This Ten Top Tips series will explore how to create a statement of work or scope of work document, often also referred to as a SoW. It’s the third in our trio of project management foundations, and they go hand-in-hand with our previous series – creating timing plans and creating estimates.
If you haven’t already, bookmark this page and read our complete guide on how to create a Statement of Work. There you will find the best practices, some examples, and a handy checklist infographic. Just be sure to read through to the end of the post where you’ll find a FREE Statement of Work template.
The truth is, it’s tempting to not bother with a statement of work (SoW), and people can get a little over excited about a more agile approach to documentation – after all, who likes paperwork? As little as possible and only where really necessary sounds great doesn’t it! But does that mean we shouldn’t produce SoW’s? No.
Define the project
SoW’s provide the extra layer of detail that cost estimates and project plans can’t provide to describe exactly what needs to be done. The SoW provides high-level overarching project information and defines detailed deliverables, standards, criteria and requirements for each phase.
It’s where you put the meat on the bones of the project, and as you do, you get an opportunity to flesh out the details of what you’re going to deliver in your project. But it’s really a good thing. In creating a SoW you’ll probably end up adjusting your estimate and your timeline as you remember things that you should have added but forgot to.
This level of detail provides reassurance to the client as to what will be delivered and ensures that there really is a shared understanding on what the project will deliver and achieve. For those of you that always wanted to be a lawyer, this is as close as we get! For both the agency and the client the SoW becomes the bible in determining what’s ‘in scope’ and what’s ‘out of scope’. They matter because ultimately they serve as the reference point for determining what’s being paid for, and what’s not. If you’re able to get your SoW right, it’ll save you a world of pain later on in a project.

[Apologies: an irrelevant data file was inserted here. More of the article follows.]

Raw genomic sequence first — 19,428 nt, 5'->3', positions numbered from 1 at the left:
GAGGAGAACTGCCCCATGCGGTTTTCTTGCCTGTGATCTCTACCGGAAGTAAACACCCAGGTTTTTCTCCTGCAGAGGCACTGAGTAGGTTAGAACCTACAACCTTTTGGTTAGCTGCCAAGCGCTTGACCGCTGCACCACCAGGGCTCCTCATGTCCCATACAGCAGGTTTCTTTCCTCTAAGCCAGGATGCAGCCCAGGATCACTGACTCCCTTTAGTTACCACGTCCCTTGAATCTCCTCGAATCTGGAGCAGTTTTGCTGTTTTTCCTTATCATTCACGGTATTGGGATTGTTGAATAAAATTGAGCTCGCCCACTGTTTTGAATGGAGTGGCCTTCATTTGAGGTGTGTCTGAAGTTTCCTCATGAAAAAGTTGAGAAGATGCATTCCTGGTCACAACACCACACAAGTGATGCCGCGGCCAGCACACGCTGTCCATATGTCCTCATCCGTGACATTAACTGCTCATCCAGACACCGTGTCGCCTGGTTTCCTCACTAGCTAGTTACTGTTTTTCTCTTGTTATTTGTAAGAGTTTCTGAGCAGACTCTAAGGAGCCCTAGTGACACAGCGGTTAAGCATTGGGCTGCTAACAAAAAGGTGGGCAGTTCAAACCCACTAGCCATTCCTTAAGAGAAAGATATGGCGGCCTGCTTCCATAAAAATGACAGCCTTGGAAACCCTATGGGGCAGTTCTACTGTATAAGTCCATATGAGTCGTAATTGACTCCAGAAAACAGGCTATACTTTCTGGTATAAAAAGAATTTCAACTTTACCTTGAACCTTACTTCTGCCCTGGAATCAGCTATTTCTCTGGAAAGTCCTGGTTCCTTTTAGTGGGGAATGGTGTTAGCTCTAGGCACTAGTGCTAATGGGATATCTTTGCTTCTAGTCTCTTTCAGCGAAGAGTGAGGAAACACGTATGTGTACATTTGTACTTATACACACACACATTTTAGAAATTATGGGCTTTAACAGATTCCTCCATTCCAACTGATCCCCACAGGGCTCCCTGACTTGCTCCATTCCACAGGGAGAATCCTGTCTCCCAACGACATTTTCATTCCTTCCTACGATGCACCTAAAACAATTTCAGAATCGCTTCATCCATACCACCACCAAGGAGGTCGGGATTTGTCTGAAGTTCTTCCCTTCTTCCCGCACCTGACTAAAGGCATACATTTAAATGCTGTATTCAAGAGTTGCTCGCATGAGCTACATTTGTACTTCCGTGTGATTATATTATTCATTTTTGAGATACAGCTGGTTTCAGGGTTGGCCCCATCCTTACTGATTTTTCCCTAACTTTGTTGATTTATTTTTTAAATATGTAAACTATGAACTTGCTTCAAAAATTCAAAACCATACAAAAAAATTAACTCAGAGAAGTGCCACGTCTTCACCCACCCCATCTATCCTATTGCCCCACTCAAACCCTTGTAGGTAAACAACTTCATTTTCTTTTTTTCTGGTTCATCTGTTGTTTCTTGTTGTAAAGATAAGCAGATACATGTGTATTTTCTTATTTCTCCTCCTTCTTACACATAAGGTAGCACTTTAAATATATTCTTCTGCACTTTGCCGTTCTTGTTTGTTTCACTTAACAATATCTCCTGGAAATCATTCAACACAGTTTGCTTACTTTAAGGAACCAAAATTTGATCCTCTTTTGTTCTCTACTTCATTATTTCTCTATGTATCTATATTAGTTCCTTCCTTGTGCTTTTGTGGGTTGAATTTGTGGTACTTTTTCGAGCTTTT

Strike a balance
The really challenging question for project managers when writing the statement of work is deciding how much detail should the SoW contain – too little detail and the client might they’re not getting what they paid for – too much detail in the SOW, and not only will it take you a long time to write and get approved but you can find it difficult to pivot the project when necessary as you’ve defined away any flexibility. So you need to strike the balance of making sure the SoW get signed off quickly while still ensuring that you’re raising the questions and covering off potential problem areas.
10 top tips for creating statements of work
The following 10 top tips blog series have been written as a guide for developing and creating statements of work and scope of work documents. We’ll look at the following 10 top tips for approaching creating statements of work:
- Break it up
- Break it down
- Paint it black & white
- Put it into context
- Be specific
- Make assumptions
- Make it simple
- Check it
- Share it
- Stick to it
What do you think?
What do you think we’re missing? In the next ten posts we’ll delve into the details of these tips but what else should PM’s be thinking about when developing a statement of work? We’d love to hear if you’ve got any tips too – why not share them using the comments below?